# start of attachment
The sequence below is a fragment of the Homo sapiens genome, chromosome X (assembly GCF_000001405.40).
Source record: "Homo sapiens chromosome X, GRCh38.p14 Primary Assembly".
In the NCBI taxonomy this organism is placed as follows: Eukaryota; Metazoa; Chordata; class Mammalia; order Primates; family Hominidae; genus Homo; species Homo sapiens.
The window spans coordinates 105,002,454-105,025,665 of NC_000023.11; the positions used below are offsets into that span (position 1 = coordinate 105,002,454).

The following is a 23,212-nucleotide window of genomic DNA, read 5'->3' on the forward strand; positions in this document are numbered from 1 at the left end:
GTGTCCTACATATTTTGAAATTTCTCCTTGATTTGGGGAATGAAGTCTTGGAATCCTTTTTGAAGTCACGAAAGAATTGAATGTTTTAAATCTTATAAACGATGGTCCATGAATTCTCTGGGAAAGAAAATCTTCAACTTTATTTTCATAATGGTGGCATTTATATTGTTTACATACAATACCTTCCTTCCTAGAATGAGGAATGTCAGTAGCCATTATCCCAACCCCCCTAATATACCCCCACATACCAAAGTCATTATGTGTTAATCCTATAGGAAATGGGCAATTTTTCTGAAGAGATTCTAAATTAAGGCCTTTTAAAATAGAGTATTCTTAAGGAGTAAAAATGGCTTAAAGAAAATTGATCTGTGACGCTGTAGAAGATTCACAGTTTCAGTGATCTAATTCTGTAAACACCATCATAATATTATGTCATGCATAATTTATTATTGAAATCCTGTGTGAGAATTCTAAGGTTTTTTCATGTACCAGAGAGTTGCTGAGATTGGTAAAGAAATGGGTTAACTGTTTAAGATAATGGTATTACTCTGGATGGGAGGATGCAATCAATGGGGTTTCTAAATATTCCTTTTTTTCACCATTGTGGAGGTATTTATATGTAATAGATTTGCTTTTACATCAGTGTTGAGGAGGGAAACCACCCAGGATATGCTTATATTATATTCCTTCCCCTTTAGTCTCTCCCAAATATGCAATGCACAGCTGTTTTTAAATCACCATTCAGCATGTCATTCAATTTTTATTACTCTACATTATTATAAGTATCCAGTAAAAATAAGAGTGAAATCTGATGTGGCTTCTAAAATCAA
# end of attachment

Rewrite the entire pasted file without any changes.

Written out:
The sequence below is a fragment of the Homo sapiens genome, chromosome X (assembly GCF_000001405.40).
Source record: "Homo sapiens chromosome X, GRCh38.p14 Primary Assembly".
In the NCBI taxonomy this organism is placed as follows: Eukaryota; Metazoa; Chordata; class Mammalia; order Primates; family Hominidae; genus Homo; species Homo sapiens.
The window spans coordinates 105,002,454-105,025,665 of NC_000023.11; the positions used below are offsets into that span (position 1 = coordinate 105,002,454).

The following is a 23,212-nucleotide window of genomic DNA, read 5'->3' on the forward strand; positions in this document are numbered from 1 at the left end:
GTGTCCTACATATTTTGAAATTTCTCCTTGATTTGGGGAATGAAGTCTTGGAATCCTTTTTGAAGTCACGAAAGAATTGAATGTTTTAAATCTTATAAACGATGGTCCATGAATTCTCTGGGAAAGAAAATCTTCAACTTTATTTTCATAATGGTGGCATTTATATTGTTTACATACAATACCTTCCTTCCTAGAATGAGGAATGTCAGTAGCCATTATCCCAACCCCCCTAATATACCCCCACATACCAAAGTCATTATGTGTTAATCCTATAGGAAATGGGCAATTTTTCTGAAGAGATTCTAAATTAAGGCCTTTTAAAATAGAGTATTCTTAAGGAGTAAAAATGGCTTAAAGAAAATTGATCTGTGACGCTGTAGAAGATTCACAGTTTCAGTGATCTAATTCTGTAAACACCATCATAATATTATGTCATGCATAATTTATTATTGAAATCCTGTGTGAGAATTCTAAGGTTTTTTCATGTACCAGAGAGTTGCTGAGATTGGTAAAGAAATGGGTTAACTGTTTAAGATAATGGTATTACTCTGGATGGGAGGATGCAATCAATGGGGTTTCTAAATATTCCTTTTTTTCACCATTGTGGAGGTATTTATATGTAATAGATTTGCTTTTACATCAGTGTTGAGGAGGGAAACCACCCAGGATATGCTTATATTATATTCCTTCCCCTTTAGTCTCTCCCAAATATGCAATGCACAGCTGTTTTTAAATCACCATTCAGCATGTCATTCAATTTTTATTACTCTACATTATTATAAGTATCCAGTAAAAATAAGAGTGAAATCTGATGTGGCTTCTAAAATCAA